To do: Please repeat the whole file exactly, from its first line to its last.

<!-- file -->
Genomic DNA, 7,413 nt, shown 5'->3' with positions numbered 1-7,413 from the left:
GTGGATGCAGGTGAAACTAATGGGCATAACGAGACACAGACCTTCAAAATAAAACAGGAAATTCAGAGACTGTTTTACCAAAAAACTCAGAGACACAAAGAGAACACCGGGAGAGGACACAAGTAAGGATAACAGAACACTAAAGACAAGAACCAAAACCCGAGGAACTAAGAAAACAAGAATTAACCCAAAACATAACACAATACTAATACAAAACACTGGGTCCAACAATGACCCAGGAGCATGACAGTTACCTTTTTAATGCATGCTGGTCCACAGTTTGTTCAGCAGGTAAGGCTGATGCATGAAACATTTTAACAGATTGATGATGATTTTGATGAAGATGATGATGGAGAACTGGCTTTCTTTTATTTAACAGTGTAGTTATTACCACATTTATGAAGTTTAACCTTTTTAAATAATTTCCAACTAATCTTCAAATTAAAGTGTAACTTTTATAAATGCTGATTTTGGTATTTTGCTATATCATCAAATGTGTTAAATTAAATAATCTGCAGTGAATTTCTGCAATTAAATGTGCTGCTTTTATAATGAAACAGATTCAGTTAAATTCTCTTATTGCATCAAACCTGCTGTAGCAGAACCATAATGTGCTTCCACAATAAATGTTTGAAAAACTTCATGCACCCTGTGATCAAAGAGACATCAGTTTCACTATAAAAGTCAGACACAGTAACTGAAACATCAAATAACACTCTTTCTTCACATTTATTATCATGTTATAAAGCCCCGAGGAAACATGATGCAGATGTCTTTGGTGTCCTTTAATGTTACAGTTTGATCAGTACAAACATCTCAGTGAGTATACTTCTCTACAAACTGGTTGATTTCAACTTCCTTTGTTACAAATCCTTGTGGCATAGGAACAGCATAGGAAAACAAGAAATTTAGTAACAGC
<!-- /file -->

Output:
Genomic DNA, 7,413 nt, shown 5'->3' with positions numbered 1-7,413 from the left:
GTGGATGCAGGTGAAACTAATGGGCATAACGAGACACAGACCTTCAAAATAAAACAGGAAATTCAGAGACTGTTTTACCAAAAAACTCAGAGACACAAAGAGAACACCGGGAGAGGACACAAGTAAGGATAACAGAACACTAAAGACAAGAACCAAAACCCGAGGAACTAAGAAAACAAGAATTAACCCAAAACATAACACAATACTAATACAAAACACTGGGTCCAACAATGACCCAGGAGCATGACAGTTACCTTTTTAATGCATGCTGGTCCACAGTTTGTTCAGCAGGTAAGGCTGATGCATGAAACATTTTAACAGATTGATGATGATTTTGATGAAGATGATGATGGAGAACTGGCTTTCTTTTATTTAACAGTGTAGTTATTACCACATTTATGAAGTTTAACCTTTTTAAATAATTTCCAACTAATCTTCAAATTAAAGTGTAACTTTTATAAATGCTGATTTTGGTATTTTGCTATATCATCAAATGTGTTAAATTAAATAATCTGCAGTGAATTTCTGCAATTAAATGTGCTGCTTTTATAATGAAACAGATTCAGTTAAATTCTCTTATTGCATCAAACCTGCTGTAGCAGAACCATAATGTGCTTCCACAATAAATGTTTGAAAAACTTCATGCACCCTGTGATCAAAGAGACATCAGTTTCACTATAAAAGTCAGACACAGTAACTGAAACATCAAATAACACTCTTTCTTCACATTTATTATCATGTTATAAAGCCCCGAGGAAACATGATGCAGATGTCTTTGGTGTCCTTTAATGTTACAGTTTGATCAGTACAAACATCTCAGTGAGTATACTTCTCTACAAACTGGTTGATTTCAACTTCCTTTGTTACAAATCCTTGTGGCATAGGAACAGCATAGGAAAACAAGAAATTTAGTAACAGC